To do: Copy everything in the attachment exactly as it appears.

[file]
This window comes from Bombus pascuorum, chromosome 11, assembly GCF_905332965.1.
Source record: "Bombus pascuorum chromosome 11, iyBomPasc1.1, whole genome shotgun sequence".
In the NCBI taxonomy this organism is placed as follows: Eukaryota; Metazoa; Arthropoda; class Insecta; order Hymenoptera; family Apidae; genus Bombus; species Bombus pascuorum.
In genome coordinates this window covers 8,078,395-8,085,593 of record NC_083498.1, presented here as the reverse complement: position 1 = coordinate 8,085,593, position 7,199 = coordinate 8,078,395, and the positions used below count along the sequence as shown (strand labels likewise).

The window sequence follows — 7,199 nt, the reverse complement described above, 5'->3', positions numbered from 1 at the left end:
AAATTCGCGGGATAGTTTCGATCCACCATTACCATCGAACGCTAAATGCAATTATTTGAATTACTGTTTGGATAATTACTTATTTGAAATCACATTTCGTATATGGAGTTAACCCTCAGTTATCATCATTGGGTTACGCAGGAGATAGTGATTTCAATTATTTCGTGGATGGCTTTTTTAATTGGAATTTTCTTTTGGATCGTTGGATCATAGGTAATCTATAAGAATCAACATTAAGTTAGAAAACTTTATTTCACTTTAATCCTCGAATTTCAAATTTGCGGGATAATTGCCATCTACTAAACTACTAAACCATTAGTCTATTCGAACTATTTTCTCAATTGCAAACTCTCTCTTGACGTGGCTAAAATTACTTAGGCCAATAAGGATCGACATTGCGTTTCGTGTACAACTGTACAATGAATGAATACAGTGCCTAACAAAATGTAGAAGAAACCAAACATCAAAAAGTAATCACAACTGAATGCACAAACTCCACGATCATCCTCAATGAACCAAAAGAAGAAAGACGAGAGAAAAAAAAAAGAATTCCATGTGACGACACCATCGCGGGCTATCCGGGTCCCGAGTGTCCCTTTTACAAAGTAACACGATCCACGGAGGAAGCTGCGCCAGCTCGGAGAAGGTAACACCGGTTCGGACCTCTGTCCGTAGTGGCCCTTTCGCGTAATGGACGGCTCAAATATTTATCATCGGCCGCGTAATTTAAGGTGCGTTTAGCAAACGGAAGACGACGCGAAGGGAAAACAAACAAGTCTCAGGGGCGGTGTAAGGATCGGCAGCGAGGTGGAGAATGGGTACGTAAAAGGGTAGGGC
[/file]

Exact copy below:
This window comes from Bombus pascuorum, chromosome 11, assembly GCF_905332965.1.
Source record: "Bombus pascuorum chromosome 11, iyBomPasc1.1, whole genome shotgun sequence".
In the NCBI taxonomy this organism is placed as follows: Eukaryota; Metazoa; Arthropoda; class Insecta; order Hymenoptera; family Apidae; genus Bombus; species Bombus pascuorum.
In genome coordinates this window covers 8,078,395-8,085,593 of record NC_083498.1, presented here as the reverse complement: position 1 = coordinate 8,085,593, position 7,199 = coordinate 8,078,395, and the positions used below count along the sequence as shown (strand labels likewise).

The window sequence follows — 7,199 nt, the reverse complement described above, 5'->3', positions numbered from 1 at the left end:
AAATTCGCGGGATAGTTTCGATCCACCATTACCATCGAACGCTAAATGCAATTATTTGAATTACTGTTTGGATAATTACTTATTTGAAATCACATTTCGTATATGGAGTTAACCCTCAGTTATCATCATTGGGTTACGCAGGAGATAGTGATTTCAATTATTTCGTGGATGGCTTTTTTAATTGGAATTTTCTTTTGGATCGTTGGATCATAGGTAATCTATAAGAATCAACATTAAGTTAGAAAACTTTATTTCACTTTAATCCTCGAATTTCAAATTTGCGGGATAATTGCCATCTACTAAACTACTAAACCATTAGTCTATTCGAACTATTTTCTCAATTGCAAACTCTCTCTTGACGTGGCTAAAATTACTTAGGCCAATAAGGATCGACATTGCGTTTCGTGTACAACTGTACAATGAATGAATACAGTGCCTAACAAAATGTAGAAGAAACCAAACATCAAAAAGTAATCACAACTGAATGCACAAACTCCACGATCATCCTCAATGAACCAAAAGAAGAAAGACGAGAGAAAAAAAAAAGAATTCCATGTGACGACACCATCGCGGGCTATCCGGGTCCCGAGTGTCCCTTTTACAAAGTAACACGATCCACGGAGGAAGCTGCGCCAGCTCGGAGAAGGTAACACCGGTTCGGACCTCTGTCCGTAGTGGCCCTTTCGCGTAATGGACGGCTCAAATATTTATCATCGGCCGCGTAATTTAAGGTGCGTTTAGCAAACGGAAGACGACGCGAAGGGAAAACAAACAAGTCTCAGGGGCGGTGTAAGGATCGGCAGCGAGGTGGAGAATGGGTACGTAAAAGGGTAGGGC